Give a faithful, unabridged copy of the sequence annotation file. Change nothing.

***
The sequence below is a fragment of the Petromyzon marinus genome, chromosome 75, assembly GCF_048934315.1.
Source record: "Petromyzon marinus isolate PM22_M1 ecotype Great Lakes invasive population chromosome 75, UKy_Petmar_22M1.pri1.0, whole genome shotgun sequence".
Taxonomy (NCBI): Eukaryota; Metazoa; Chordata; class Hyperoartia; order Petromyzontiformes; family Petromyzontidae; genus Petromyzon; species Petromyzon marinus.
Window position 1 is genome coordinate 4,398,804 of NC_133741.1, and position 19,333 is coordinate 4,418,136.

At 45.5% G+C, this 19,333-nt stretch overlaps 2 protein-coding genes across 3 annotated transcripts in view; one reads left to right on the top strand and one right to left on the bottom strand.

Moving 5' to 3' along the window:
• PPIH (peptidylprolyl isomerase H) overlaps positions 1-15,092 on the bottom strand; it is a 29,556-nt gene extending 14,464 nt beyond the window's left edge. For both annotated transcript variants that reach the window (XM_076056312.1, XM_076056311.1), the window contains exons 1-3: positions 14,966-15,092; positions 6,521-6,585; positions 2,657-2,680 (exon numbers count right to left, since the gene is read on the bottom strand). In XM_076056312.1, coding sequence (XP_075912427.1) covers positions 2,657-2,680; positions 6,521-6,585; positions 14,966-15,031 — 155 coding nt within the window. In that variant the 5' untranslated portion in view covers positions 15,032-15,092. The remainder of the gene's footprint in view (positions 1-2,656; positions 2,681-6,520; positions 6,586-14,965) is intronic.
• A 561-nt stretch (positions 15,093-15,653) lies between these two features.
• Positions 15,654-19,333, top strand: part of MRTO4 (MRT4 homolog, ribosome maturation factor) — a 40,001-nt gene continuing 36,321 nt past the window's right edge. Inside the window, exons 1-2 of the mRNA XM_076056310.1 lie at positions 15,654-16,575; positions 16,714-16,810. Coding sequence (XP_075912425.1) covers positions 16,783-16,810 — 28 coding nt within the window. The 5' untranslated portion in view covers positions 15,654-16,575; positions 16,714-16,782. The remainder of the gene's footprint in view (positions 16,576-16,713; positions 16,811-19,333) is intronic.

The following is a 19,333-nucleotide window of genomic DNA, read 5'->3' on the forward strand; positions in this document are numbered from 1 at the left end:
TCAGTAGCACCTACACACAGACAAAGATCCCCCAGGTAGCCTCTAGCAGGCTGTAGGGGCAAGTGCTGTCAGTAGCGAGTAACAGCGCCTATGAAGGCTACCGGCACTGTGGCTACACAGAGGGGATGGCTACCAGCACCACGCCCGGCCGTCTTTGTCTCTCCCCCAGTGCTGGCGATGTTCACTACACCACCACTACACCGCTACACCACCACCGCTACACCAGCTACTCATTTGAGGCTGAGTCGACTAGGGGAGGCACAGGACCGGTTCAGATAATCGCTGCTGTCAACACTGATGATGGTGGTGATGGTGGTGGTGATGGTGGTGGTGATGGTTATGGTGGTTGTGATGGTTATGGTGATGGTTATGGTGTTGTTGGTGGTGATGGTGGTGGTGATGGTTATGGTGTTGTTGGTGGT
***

The sequence below is a fragment of the Petromyzon marinus genome, chromosome 75, assembly GCF_048934315.1.
Source record: "Petromyzon marinus isolate PM22_M1 ecotype Great Lakes invasive population chromosome 75, UKy_Petmar_22M1.pri1.0, whole genome shotgun sequence".
Taxonomy (NCBI): Eukaryota; Metazoa; Chordata; class Hyperoartia; order Petromyzontiformes; family Petromyzontidae; genus Petromyzon; species Petromyzon marinus.
Window position 1 is genome coordinate 4,398,804 of NC_133741.1, and position 19,333 is coordinate 4,418,136.

At 45.5% G+C, this 19,333-nt stretch overlaps 2 protein-coding genes across 3 annotated transcripts in view; one reads left to right on the top strand and one right to left on the bottom strand.

Moving 5' to 3' along the window:
• PPIH (peptidylprolyl isomerase H) overlaps positions 1-15,092 on the bottom strand; it is a 29,556-nt gene extending 14,464 nt beyond the window's left edge. For both annotated transcript variants that reach the window (XM_076056312.1, XM_076056311.1), the window contains exons 1-3: positions 14,966-15,092; positions 6,521-6,585; positions 2,657-2,680 (exon numbers count right to left, since the gene is read on the bottom strand). In XM_076056312.1, coding sequence (XP_075912427.1) covers positions 2,657-2,680; positions 6,521-6,585; positions 14,966-15,031 — 155 coding nt within the window. In that variant the 5' untranslated portion in view covers positions 15,032-15,092. The remainder of the gene's footprint in view (positions 1-2,656; positions 2,681-6,520; positions 6,586-14,965) is intronic.
• A 561-nt stretch (positions 15,093-15,653) lies between these two features.
• Positions 15,654-19,333, top strand: part of MRTO4 (MRT4 homolog, ribosome maturation factor) — a 40,001-nt gene continuing 36,321 nt past the window's right edge. Inside the window, exons 1-2 of the mRNA XM_076056310.1 lie at positions 15,654-16,575; positions 16,714-16,810. Coding sequence (XP_075912425.1) covers positions 16,783-16,810 — 28 coding nt within the window. The 5' untranslated portion in view covers positions 15,654-16,575; positions 16,714-16,782. The remainder of the gene's footprint in view (positions 16,576-16,713; positions 16,811-19,333) is intronic.

The following is a 19,333-nucleotide window of genomic DNA, read 5'->3' on the forward strand; positions in this document are numbered from 1 at the left end:
TCAGTAGCACCTACACACAGACAAAGATCCCCCAGGTAGCCTCTAGCAGGCTGTAGGGGCAAGTGCTGTCAGTAGCGAGTAACAGCGCCTATGAAGGCTACCGGCACTGTGGCTACACAGAGGGGATGGCTACCAGCACCACGCCCGGCCGTCTTTGTCTCTCCCCCAGTGCTGGCGATGTTCACTACACCACCACTACACCGCTACACCACCACCGCTACACCAGCTACTCATTTGAGGCTGAGTCGACTAGGGGAGGCACAGGACCGGTTCAGATAATCGCTGCTGTCAACACTGATGATGGTGGTGATGGTGGTGGTGATGGTGGTGGTGATGGTTATGGTGGTTGTGATGGTTATGGTGATGGTTATGGTGTTGTTGGTGGTGATGGTGGTGGTGATGGTTATGGTGTTGTTGGTGGT